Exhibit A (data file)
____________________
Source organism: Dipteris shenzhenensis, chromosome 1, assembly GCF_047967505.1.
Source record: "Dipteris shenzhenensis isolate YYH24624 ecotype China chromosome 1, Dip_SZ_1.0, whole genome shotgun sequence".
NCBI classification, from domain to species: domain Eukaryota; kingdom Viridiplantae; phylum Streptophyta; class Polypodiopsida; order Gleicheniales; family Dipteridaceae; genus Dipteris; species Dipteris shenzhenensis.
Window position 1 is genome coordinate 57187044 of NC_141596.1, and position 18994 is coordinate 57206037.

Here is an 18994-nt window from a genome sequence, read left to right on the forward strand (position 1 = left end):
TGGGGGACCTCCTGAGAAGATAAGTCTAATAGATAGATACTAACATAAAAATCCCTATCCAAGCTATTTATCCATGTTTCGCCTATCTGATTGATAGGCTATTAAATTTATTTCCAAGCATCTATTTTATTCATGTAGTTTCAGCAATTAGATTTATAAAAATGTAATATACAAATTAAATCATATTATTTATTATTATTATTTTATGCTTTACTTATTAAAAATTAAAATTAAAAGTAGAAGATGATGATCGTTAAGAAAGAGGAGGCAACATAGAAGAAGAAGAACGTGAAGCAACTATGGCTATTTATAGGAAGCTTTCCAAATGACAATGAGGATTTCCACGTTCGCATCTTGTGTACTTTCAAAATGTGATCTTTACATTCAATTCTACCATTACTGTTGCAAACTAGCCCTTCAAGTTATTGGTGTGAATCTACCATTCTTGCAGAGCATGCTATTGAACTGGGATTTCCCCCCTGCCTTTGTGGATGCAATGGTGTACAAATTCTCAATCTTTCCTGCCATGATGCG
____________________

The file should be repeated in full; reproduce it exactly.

Source organism: Dipteris shenzhenensis, chromosome 1, assembly GCF_047967505.1.
Source record: "Dipteris shenzhenensis isolate YYH24624 ecotype China chromosome 1, Dip_SZ_1.0, whole genome shotgun sequence".
NCBI classification, from domain to species: domain Eukaryota; kingdom Viridiplantae; phylum Streptophyta; class Polypodiopsida; order Gleicheniales; family Dipteridaceae; genus Dipteris; species Dipteris shenzhenensis.
Window position 1 is genome coordinate 57187044 of NC_141596.1, and position 18994 is coordinate 57206037.

Here is an 18994-nt window from a genome sequence, read left to right on the forward strand (position 1 = left end):
TGGGGGACCTCCTGAGAAGATAAGTCTAATAGATAGATACTAACATAAAAATCCCTATCCAAGCTATTTATCCATGTTTCGCCTATCTGATTGATAGGCTATTAAATTTATTTCCAAGCATCTATTTTATTCATGTAGTTTCAGCAATTAGATTTATAAAAATGTAATATACAAATTAAATCATATTATTTATTATTATTATTTTATGCTTTACTTATTAAAAATTAAAATTAAAAGTAGAAGATGATGATCGTTAAGAAAGAGGAGGCAACATAGAAGAAGAAGAACGTGAAGCAACTATGGCTATTTATAGGAAGCTTTCCAAATGACAATGAGGATTTCCACGTTCGCATCTTGTGTACTTTCAAAATGTGATCTTTACATTCAATTCTACCATTACTGTTGCAAACTAGCCCTTCAAGTTATTGGTGTGAATCTACCATTCTTGCAGAGCATGCTATTGAACTGGGATTTCCCCCCTGCCTTTGTGGATGCAATGGTGTACAAATTCTCAATCTTTCCTGCCATGATGCG